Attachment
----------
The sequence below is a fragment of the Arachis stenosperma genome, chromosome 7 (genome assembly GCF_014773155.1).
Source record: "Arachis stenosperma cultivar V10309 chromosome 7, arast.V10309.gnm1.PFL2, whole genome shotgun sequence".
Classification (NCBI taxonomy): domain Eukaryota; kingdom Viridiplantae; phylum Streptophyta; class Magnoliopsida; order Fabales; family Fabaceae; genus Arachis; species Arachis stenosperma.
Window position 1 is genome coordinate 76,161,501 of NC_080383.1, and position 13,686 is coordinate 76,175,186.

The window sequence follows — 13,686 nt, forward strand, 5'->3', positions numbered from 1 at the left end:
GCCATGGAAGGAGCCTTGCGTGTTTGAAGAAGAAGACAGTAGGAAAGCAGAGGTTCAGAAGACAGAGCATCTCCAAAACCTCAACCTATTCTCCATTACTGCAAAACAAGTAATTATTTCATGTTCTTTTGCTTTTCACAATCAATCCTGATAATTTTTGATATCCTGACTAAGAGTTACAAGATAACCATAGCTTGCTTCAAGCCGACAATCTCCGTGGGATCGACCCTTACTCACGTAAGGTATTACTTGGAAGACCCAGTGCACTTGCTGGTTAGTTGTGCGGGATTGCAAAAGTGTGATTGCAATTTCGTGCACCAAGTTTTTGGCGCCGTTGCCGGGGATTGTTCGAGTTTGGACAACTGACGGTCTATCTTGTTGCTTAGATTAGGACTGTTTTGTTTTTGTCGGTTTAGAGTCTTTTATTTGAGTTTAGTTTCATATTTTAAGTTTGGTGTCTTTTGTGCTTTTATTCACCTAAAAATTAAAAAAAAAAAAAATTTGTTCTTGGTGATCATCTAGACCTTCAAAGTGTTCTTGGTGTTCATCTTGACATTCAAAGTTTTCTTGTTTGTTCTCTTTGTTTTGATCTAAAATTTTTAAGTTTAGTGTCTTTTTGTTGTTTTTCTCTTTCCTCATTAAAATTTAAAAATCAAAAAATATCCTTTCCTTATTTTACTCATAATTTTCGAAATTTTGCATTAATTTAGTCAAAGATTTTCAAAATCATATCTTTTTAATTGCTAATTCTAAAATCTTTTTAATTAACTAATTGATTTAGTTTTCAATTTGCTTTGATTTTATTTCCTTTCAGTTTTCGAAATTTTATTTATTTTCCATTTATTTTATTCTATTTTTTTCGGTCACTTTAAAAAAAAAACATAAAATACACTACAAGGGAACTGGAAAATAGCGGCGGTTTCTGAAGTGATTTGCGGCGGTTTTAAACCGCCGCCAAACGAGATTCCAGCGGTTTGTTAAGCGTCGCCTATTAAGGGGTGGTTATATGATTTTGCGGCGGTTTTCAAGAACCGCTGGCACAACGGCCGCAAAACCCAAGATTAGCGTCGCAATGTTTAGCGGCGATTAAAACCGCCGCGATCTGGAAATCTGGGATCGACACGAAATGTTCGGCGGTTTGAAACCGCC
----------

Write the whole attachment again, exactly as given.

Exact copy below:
The sequence below is a fragment of the Arachis stenosperma genome, chromosome 7 (genome assembly GCF_014773155.1).
Source record: "Arachis stenosperma cultivar V10309 chromosome 7, arast.V10309.gnm1.PFL2, whole genome shotgun sequence".
Classification (NCBI taxonomy): domain Eukaryota; kingdom Viridiplantae; phylum Streptophyta; class Magnoliopsida; order Fabales; family Fabaceae; genus Arachis; species Arachis stenosperma.
Window position 1 is genome coordinate 76,161,501 of NC_080383.1, and position 13,686 is coordinate 76,175,186.

The window sequence follows — 13,686 nt, forward strand, 5'->3', positions numbered from 1 at the left end:
GCCATGGAAGGAGCCTTGCGTGTTTGAAGAAGAAGACAGTAGGAAAGCAGAGGTTCAGAAGACAGAGCATCTCCAAAACCTCAACCTATTCTCCATTACTGCAAAACAAGTAATTATTTCATGTTCTTTTGCTTTTCACAATCAATCCTGATAATTTTTGATATCCTGACTAAGAGTTACAAGATAACCATAGCTTGCTTCAAGCCGACAATCTCCGTGGGATCGACCCTTACTCACGTAAGGTATTACTTGGAAGACCCAGTGCACTTGCTGGTTAGTTGTGCGGGATTGCAAAAGTGTGATTGCAATTTCGTGCACCAAGTTTTTGGCGCCGTTGCCGGGGATTGTTCGAGTTTGGACAACTGACGGTCTATCTTGTTGCTTAGATTAGGACTGTTTTGTTTTTGTCGGTTTAGAGTCTTTTATTTGAGTTTAGTTTCATATTTTAAGTTTGGTGTCTTTTGTGCTTTTATTCACCTAAAAATTAAAAAAAAAAAAAATTTGTTCTTGGTGATCATCTAGACCTTCAAAGTGTTCTTGGTGTTCATCTTGACATTCAAAGTTTTCTTGTTTGTTCTCTTTGTTTTGATCTAAAATTTTTAAGTTTAGTGTCTTTTTGTTGTTTTTCTCTTTCCTCATTAAAATTTAAAAATCAAAAAATATCCTTTCCTTATTTTACTCATAATTTTCGAAATTTTGCATTAATTTAGTCAAAGATTTTCAAAATCATATCTTTTTAATTGCTAATTCTAAAATCTTTTTAATTAACTAATTGATTTAGTTTTCAATTTGCTTTGATTTTATTTCCTTTCAGTTTTCGAAATTTTATTTATTTTCCATTTATTTTATTCTATTTTTTTCGGTCACTTTAAAAAAAAAACATAAAATACACTACAAGGGAACTGGAAAATAGCGGCGGTTTCTGAAGTGATTTGCGGCGGTTTTAAACCGCCGCCAAACGAGATTCCAGCGGTTTGTTAAGCGTCGCCTATTAAGGGGTGGTTATATGATTTTGCGGCGGTTTTCAAGAACCGCTGGCACAACGGCCGCAAAACCCAAGATTAGCGTCGCAATGTTTAGCGGCGATTAAAACCGCCGCGATCTGGAAATCTGGGATCGACACGAAATGTTCGGCGGTTTGAAACCGCC